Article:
Household names like Costco and Netflix have not provided emissions reduction targets. Others, like the agricultural giant Cargill and the clothing company Levi Strauss, have struggled to cut emissions. Technology companies like Google and Microsoft, which run power-hungry data centers, have slashed emissions, but are finding that the technology often doesn’t exist to carry out their “moonshot” objectives.
Determining how hard companies are really trying can be very difficult when there are no regulatory standards that require uniform disclosures of important information like emissions.
Institutional Shareholder Services, a firm that advises investors on how to vote on corporate matters, analyzed what corporations are doing to reduce emissions. Just over a third of the 500 companies in the S&P 500 stock index have set ambitious targets, it found, while 215 had no target at all. The rest had weak targets.
“To realize the necessary emission reductions, more ambitious targets urgently need to be set,” said Viola Lutz, deputy head of ISS ESG Climate Solutions, an arm of Institutional Shareholder Services. “Otherwise, we project emissions for S&P 500 companies will end up being triple of what they should be in 2050.”
The U.S. Postal Service on Tuesday chose Oshkosh Defense, a manufacturer of military vehicles, to build the next generation of postal delivery trucks, shunning an all-electric vehicle maker that had been in the running for the multibillion-dollar, 10-year contract.
Under an initial $482 million deal, Oshkosh will complete the design and then assemble 50,000 to 165,000 vehicles over 10 years, the Postal Service said.
Oshkosh was awarded the contract over two other bidders. One, the Workhorse Group, a small producer of electric delivery trucks based in Loveland, Ohio, was counting on the postal contract to provide a surge in revenue. At its height this month, the company’s stock was up more than tenfold in a year, in part on hopes it would win all or part of the postal contract. On Tuesday, after the Postal Service announced its decision, Workhorse shares lost nearly half their value. The other final bidder was Karsan, a Turkish maker of trucks and buses that was considered a long shot for the contract.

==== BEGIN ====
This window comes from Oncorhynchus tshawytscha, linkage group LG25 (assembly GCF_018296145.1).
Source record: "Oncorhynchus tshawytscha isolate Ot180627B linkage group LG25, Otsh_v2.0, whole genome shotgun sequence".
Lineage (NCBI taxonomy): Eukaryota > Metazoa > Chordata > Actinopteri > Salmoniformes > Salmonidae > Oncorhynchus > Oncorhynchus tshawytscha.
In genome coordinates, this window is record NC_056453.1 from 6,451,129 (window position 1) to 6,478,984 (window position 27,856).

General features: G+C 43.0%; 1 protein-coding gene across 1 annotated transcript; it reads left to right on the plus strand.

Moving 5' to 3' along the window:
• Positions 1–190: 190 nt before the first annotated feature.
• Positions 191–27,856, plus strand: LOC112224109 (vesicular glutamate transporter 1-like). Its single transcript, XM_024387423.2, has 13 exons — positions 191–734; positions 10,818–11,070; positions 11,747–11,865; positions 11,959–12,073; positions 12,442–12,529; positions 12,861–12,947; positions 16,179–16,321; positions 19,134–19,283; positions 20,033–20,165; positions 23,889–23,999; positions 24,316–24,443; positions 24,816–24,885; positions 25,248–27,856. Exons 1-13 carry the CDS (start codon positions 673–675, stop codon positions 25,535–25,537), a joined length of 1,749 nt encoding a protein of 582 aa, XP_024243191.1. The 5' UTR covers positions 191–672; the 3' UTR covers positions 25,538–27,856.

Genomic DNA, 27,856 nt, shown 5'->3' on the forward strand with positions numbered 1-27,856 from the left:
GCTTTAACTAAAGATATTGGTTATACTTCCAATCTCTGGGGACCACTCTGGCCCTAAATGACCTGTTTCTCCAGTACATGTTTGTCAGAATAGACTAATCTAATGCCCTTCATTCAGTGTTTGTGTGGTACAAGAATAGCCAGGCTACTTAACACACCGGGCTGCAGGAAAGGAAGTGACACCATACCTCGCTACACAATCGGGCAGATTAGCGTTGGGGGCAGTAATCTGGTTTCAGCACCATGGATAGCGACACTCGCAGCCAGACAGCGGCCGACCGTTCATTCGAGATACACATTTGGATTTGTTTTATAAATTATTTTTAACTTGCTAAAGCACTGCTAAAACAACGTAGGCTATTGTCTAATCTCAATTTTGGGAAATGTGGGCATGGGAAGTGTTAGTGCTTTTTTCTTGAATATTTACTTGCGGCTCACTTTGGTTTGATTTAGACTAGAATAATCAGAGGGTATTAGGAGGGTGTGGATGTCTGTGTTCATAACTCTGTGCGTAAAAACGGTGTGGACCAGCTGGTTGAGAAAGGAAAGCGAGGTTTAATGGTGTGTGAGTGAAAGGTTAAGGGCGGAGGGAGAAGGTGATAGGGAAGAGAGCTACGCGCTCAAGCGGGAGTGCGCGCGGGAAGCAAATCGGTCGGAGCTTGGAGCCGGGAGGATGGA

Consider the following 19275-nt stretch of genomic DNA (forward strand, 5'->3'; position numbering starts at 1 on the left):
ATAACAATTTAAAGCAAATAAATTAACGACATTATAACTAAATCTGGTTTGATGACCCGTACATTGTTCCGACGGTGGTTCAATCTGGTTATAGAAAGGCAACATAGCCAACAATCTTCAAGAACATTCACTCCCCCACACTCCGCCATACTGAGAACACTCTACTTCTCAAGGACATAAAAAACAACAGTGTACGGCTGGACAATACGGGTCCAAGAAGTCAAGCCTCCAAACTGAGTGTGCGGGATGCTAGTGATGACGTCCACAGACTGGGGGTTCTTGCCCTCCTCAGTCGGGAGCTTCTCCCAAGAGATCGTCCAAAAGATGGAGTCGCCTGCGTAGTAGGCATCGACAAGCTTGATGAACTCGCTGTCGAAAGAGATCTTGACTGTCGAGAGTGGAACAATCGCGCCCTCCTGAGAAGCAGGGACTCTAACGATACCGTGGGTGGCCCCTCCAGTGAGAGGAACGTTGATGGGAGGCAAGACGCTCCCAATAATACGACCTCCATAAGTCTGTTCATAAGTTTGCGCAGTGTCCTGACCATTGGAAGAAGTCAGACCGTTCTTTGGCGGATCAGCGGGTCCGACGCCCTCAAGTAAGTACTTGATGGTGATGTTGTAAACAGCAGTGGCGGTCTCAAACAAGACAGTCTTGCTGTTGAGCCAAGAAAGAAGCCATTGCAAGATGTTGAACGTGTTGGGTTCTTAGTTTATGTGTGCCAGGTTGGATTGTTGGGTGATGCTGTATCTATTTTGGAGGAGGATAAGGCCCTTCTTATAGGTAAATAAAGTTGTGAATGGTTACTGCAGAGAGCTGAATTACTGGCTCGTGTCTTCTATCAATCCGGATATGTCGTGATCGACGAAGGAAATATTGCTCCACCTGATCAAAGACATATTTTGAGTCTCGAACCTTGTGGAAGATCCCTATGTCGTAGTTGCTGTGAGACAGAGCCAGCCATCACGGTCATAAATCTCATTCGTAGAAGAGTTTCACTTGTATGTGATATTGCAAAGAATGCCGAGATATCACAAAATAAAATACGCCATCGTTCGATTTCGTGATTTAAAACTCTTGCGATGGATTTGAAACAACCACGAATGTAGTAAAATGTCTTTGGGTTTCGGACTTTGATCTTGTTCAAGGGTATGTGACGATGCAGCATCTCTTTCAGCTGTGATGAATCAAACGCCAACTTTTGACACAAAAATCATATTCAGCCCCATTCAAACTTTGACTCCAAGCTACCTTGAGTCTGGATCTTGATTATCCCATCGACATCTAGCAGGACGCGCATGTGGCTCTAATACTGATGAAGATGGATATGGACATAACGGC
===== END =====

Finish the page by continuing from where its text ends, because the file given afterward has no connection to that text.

The choice of Oshkosh, which has no track record in producing electric vehicles, over Workhorse raised questions among some environmentalists over President Biden’s promised push to electrify the federal fleet. But some critics had also raised concerns that too swift a transition to plug-in trucks made by a fledgling company — and the buildup of charging infrastructure that would require — could burden a Postal Service already struggling with delivery delays.
Oshkosh has promised to shift to battery-powered vehicles if necessary, reflecting a wider push by automakers to bolster their offerings of electric vehicles to cut down on the industry’s carbon footprint. The new vehicles will be equipped with either fuel-efficient gasoline engines or electric batteries, and they will be retrofitted to keep pace with advances in electric vehicle technology, the Postal Service said.
The Post Office operates almost 230,000 vehicles and has one of the world’s largest civilian vehicle fleets, but its aging fleet — which federal data shows gets only about 10 miles a gallon — had also long been due for an upgrade.